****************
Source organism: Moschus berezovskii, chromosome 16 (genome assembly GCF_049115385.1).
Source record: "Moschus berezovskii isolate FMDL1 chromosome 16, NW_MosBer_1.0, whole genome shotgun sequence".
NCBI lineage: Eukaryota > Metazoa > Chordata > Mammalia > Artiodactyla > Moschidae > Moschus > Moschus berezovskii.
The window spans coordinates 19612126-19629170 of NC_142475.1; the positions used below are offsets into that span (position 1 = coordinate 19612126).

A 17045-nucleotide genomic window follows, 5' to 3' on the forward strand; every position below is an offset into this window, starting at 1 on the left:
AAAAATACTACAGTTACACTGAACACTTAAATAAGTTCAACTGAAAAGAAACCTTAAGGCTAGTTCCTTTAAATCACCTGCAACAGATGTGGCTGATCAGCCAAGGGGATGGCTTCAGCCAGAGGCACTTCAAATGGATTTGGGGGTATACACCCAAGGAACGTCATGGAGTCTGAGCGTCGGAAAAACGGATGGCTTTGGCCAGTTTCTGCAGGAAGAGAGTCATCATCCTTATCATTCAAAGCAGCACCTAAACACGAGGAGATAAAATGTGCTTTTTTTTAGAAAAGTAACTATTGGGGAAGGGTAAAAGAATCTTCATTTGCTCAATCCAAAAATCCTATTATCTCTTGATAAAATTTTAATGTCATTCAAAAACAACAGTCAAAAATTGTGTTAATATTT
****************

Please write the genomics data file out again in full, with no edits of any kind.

Source organism: Moschus berezovskii, chromosome 16 (genome assembly GCF_049115385.1).
Source record: "Moschus berezovskii isolate FMDL1 chromosome 16, NW_MosBer_1.0, whole genome shotgun sequence".
NCBI lineage: Eukaryota > Metazoa > Chordata > Mammalia > Artiodactyla > Moschidae > Moschus > Moschus berezovskii.
The window spans coordinates 19612126-19629170 of NC_142475.1; the positions used below are offsets into that span (position 1 = coordinate 19612126).

A 17045-nucleotide genomic window follows, 5' to 3' on the forward strand; every position below is an offset into this window, starting at 1 on the left:
AAAAATACTACAGTTACACTGAACACTTAAATAAGTTCAACTGAAAAGAAACCTTAAGGCTAGTTCCTTTAAATCACCTGCAACAGATGTGGCTGATCAGCCAAGGGGATGGCTTCAGCCAGAGGCACTTCAAATGGATTTGGGGGTATACACCCAAGGAACGTCATGGAGTCTGAGCGTCGGAAAAACGGATGGCTTTGGCCAGTTTCTGCAGGAAGAGAGTCATCATCCTTATCATTCAAAGCAGCACCTAAACACGAGGAGATAAAATGTGCTTTTTTTTAGAAAAGTAACTATTGGGGAAGGGTAAAAGAATCTTCATTTGCTCAATCCAAAAATCCTATTATCTCTTGATAAAATTTTAATGTCATTCAAAAACAACAGTCAAAAATTGTGTTAATATTT